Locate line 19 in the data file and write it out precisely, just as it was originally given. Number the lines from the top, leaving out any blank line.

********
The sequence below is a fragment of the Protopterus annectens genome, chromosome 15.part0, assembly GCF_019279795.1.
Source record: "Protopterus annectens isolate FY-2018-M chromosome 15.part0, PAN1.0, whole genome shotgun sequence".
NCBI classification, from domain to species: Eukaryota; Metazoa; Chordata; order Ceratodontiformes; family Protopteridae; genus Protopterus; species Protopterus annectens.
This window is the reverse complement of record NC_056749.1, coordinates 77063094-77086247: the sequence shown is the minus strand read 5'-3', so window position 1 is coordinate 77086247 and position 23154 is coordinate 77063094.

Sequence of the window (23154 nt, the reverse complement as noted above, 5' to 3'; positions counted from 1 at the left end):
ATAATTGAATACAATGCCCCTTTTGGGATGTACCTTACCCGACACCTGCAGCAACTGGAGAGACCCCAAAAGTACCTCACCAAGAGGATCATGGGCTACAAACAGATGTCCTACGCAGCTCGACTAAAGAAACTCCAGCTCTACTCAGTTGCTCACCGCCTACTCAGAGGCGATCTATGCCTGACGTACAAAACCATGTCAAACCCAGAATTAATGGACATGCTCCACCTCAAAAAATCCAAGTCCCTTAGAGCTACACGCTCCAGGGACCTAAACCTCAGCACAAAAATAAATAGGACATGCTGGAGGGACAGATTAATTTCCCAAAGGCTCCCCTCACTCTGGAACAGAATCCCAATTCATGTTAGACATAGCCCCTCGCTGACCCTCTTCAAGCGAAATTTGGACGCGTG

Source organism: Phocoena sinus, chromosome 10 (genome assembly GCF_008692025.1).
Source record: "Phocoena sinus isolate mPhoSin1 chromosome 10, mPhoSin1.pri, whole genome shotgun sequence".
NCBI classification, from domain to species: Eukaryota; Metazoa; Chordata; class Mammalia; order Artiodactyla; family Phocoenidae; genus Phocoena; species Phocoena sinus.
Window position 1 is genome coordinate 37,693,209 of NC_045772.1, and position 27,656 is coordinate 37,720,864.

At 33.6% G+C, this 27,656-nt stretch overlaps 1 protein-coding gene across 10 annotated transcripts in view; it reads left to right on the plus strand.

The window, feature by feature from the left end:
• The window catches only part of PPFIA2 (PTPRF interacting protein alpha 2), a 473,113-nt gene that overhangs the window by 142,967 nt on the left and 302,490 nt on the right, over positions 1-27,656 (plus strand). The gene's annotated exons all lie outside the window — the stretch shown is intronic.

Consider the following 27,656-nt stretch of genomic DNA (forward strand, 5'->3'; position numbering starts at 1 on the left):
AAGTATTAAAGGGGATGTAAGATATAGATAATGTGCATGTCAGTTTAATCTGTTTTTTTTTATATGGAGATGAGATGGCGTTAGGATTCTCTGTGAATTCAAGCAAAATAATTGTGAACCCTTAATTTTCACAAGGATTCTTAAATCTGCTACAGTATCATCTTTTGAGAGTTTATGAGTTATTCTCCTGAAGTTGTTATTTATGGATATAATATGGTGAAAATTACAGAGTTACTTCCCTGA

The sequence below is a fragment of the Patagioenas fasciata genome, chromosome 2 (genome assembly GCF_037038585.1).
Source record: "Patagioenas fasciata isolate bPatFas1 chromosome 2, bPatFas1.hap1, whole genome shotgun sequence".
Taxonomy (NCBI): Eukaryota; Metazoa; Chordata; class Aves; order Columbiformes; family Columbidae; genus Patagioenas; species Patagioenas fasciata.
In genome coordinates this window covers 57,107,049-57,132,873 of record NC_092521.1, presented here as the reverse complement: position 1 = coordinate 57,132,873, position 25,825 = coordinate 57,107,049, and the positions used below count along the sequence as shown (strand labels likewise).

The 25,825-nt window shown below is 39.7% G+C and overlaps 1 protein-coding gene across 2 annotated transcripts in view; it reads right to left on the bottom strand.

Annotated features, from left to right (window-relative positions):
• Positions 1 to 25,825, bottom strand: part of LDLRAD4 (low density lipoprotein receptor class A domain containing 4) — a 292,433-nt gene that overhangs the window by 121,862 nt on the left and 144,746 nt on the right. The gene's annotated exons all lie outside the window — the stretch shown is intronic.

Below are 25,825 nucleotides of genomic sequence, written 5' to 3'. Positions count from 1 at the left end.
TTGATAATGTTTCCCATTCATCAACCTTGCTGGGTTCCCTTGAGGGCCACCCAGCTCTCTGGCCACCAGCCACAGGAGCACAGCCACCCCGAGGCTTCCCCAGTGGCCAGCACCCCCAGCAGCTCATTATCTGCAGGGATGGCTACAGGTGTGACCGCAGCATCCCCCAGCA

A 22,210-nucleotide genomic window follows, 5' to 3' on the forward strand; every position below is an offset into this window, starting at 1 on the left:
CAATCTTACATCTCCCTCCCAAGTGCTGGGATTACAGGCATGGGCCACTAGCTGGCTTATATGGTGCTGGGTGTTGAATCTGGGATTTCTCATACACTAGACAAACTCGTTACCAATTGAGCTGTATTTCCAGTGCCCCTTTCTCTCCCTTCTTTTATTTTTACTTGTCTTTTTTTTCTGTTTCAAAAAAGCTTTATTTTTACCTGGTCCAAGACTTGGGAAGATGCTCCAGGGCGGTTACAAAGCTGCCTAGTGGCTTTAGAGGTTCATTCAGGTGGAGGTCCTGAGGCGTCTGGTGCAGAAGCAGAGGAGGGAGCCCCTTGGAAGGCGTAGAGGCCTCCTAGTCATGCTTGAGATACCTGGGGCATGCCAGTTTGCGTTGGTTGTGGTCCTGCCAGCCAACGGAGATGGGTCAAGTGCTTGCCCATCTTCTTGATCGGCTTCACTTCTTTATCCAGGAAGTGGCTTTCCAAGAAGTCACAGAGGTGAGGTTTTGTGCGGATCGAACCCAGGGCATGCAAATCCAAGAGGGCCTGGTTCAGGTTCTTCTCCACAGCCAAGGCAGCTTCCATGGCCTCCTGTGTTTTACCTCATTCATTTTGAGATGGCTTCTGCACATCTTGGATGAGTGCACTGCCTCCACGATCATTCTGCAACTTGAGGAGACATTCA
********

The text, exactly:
In genome coordinates this window covers 57,107,049-57,132,873 of record NC_092521.1, presented here as the reverse complement: position 1 = coordinate 57,132,873, position 25,825 = coordinate 57,107,049, and the positions used below count along the sequence as shown (strand labels likewise).